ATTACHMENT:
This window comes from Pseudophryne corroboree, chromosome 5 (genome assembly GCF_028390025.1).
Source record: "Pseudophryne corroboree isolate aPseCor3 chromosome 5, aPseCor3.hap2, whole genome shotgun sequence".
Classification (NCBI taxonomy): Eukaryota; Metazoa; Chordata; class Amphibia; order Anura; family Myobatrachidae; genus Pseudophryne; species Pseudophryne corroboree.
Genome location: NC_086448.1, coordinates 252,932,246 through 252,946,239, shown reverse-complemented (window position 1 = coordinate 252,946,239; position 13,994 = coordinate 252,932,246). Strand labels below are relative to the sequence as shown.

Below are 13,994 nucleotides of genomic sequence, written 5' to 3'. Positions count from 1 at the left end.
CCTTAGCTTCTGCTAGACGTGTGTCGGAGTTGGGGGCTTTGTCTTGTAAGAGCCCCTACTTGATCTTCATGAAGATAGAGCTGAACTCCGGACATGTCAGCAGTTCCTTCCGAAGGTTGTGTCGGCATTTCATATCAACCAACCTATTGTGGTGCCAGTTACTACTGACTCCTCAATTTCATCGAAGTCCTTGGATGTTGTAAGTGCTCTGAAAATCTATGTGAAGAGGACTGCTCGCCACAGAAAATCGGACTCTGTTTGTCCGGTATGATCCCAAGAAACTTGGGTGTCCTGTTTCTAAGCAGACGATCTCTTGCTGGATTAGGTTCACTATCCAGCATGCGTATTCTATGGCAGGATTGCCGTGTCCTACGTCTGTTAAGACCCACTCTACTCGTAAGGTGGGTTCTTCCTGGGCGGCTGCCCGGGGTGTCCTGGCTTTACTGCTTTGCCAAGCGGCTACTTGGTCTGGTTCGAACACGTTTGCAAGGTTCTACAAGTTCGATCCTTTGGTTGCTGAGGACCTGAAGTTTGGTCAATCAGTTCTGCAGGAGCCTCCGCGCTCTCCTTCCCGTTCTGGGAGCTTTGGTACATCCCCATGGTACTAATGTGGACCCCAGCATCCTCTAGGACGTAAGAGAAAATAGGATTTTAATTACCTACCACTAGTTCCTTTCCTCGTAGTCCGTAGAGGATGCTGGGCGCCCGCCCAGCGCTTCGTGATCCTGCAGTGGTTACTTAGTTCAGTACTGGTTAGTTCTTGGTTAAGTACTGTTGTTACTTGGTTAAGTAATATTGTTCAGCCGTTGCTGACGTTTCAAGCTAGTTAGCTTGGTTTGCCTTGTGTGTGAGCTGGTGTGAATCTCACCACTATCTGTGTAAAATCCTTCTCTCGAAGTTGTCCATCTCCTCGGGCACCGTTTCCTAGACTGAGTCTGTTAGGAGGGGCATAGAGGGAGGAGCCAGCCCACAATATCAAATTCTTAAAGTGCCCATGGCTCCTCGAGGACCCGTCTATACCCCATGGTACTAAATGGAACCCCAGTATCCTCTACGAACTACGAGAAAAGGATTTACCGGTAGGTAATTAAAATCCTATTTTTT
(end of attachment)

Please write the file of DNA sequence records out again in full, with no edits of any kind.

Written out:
This window comes from Pseudophryne corroboree, chromosome 5 (genome assembly GCF_028390025.1).
Source record: "Pseudophryne corroboree isolate aPseCor3 chromosome 5, aPseCor3.hap2, whole genome shotgun sequence".
Classification (NCBI taxonomy): Eukaryota; Metazoa; Chordata; class Amphibia; order Anura; family Myobatrachidae; genus Pseudophryne; species Pseudophryne corroboree.
Genome location: NC_086448.1, coordinates 252,932,246 through 252,946,239, shown reverse-complemented (window position 1 = coordinate 252,946,239; position 13,994 = coordinate 252,932,246). Strand labels below are relative to the sequence as shown.

Below are 13,994 nucleotides of genomic sequence, written 5' to 3'. Positions count from 1 at the left end.
CCTTAGCTTCTGCTAGACGTGTGTCGGAGTTGGGGGCTTTGTCTTGTAAGAGCCCCTACTTGATCTTCATGAAGATAGAGCTGAACTCCGGACATGTCAGCAGTTCCTTCCGAAGGTTGTGTCGGCATTTCATATCAACCAACCTATTGTGGTGCCAGTTACTACTGACTCCTCAATTTCATCGAAGTCCTTGGATGTTGTAAGTGCTCTGAAAATCTATGTGAAGAGGACTGCTCGCCACAGAAAATCGGACTCTGTTTGTCCGGTATGATCCCAAGAAACTTGGGTGTCCTGTTTCTAAGCAGACGATCTCTTGCTGGATTAGGTTCACTATCCAGCATGCGTATTCTATGGCAGGATTGCCGTGTCCTACGTCTGTTAAGACCCACTCTACTCGTAAGGTGGGTTCTTCCTGGGCGGCTGCCCGGGGTGTCCTGGCTTTACTGCTTTGCCAAGCGGCTACTTGGTCTGGTTCGAACACGTTTGCAAGGTTCTACAAGTTCGATCCTTTGGTTGCTGAGGACCTGAAGTTTGGTCAATCAGTTCTGCAGGAGCCTCCGCGCTCTCCTTCCCGTTCTGGGAGCTTTGGTACATCCCCATGGTACTAATGTGGACCCCAGCATCCTCTAGGACGTAAGAGAAAATAGGATTTTAATTACCTACCACTAGTTCCTTTCCTCGTAGTCCGTAGAGGATGCTGGGCGCCCGCCCAGCGCTTCGTGATCCTGCAGTGGTTACTTAGTTCAGTACTGGTTAGTTCTTGGTTAAGTACTGTTGTTACTTGGTTAAGTAATATTGTTCAGCCGTTGCTGACGTTTCAAGCTAGTTAGCTTGGTTTGCCTTGTGTGTGAGCTGGTGTGAATCTCACCACTATCTGTGTAAAATCCTTCTCTCGAAGTTGTCCATCTCCTCGGGCACCGTTTCCTAGACTGAGTCTGTTAGGAGGGGCATAGAGGGAGGAGCCAGCCCACAATATCAAATTCTTAAAGTGCCCATGGCTCCTCGAGGACCCGTCTATACCCCATGGTACTAAATGGAACCCCAGTATCCTCTACGAACTACGAGAAAAGGATTTACCGGTAGGTAATTAAAATCCTATTTTTT